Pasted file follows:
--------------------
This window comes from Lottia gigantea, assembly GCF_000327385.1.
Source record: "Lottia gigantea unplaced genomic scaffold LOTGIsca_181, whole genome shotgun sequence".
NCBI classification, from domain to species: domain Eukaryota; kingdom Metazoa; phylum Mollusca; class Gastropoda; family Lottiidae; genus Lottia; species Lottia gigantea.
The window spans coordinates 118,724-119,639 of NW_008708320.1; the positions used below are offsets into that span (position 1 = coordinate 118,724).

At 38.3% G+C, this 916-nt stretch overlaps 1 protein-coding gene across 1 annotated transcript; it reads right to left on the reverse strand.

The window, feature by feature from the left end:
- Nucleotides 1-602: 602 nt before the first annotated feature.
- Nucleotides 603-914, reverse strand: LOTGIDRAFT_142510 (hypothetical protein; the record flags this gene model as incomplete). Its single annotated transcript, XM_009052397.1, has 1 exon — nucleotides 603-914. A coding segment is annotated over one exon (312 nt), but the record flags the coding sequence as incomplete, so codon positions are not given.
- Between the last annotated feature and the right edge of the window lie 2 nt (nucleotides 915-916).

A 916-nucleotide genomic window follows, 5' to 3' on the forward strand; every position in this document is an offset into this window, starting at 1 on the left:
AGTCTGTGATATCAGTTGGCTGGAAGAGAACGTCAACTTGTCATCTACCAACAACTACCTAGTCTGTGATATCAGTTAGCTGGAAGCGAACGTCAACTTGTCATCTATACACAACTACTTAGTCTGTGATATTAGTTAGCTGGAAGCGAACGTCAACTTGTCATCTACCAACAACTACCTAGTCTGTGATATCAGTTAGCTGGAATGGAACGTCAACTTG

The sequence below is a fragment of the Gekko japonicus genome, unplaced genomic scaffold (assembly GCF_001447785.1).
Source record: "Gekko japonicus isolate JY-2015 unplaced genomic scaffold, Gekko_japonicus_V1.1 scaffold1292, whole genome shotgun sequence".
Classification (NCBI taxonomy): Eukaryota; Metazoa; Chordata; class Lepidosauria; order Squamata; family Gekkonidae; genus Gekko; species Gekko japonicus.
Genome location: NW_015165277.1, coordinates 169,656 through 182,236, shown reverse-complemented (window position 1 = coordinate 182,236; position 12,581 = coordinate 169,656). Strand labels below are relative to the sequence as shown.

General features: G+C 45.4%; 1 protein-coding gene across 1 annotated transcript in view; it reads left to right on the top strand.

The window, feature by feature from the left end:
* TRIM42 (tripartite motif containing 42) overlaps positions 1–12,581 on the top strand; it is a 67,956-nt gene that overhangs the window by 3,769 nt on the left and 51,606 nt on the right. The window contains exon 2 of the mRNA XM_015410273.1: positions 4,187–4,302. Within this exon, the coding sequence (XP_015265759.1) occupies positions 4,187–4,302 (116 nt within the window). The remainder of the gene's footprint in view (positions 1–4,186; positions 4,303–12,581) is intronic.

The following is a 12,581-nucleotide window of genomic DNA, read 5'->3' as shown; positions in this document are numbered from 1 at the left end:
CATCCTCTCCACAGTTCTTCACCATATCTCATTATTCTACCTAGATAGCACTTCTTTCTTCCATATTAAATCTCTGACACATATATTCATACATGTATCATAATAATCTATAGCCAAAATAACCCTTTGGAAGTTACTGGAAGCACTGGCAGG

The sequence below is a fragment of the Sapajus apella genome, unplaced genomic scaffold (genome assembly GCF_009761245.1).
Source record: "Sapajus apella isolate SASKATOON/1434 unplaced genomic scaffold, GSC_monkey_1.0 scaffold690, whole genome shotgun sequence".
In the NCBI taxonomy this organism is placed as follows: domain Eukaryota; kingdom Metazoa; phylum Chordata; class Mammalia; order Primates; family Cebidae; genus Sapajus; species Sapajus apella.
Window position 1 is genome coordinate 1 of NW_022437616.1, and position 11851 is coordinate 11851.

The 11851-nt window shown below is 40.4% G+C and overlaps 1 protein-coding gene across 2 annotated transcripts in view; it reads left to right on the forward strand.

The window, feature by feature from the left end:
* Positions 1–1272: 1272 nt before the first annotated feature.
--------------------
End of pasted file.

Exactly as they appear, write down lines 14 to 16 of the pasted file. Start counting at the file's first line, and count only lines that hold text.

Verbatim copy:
Classification (NCBI taxonomy): Eukaryota; Metazoa; Chordata; class Lepidosauria; order Squamata; family Gekkonidae; genus Gekko; species Gekko japonicus.
Genome location: NW_015165277.1, coordinates 169,656 through 182,236, shown reverse-complemented (window position 1 = coordinate 182,236; position 12,581 = coordinate 169,656). Strand labels below are relative to the sequence as shown.

General features: G+C 45.4%; 1 protein-coding gene across 1 annotated transcript in view; it reads left to right on the top strand.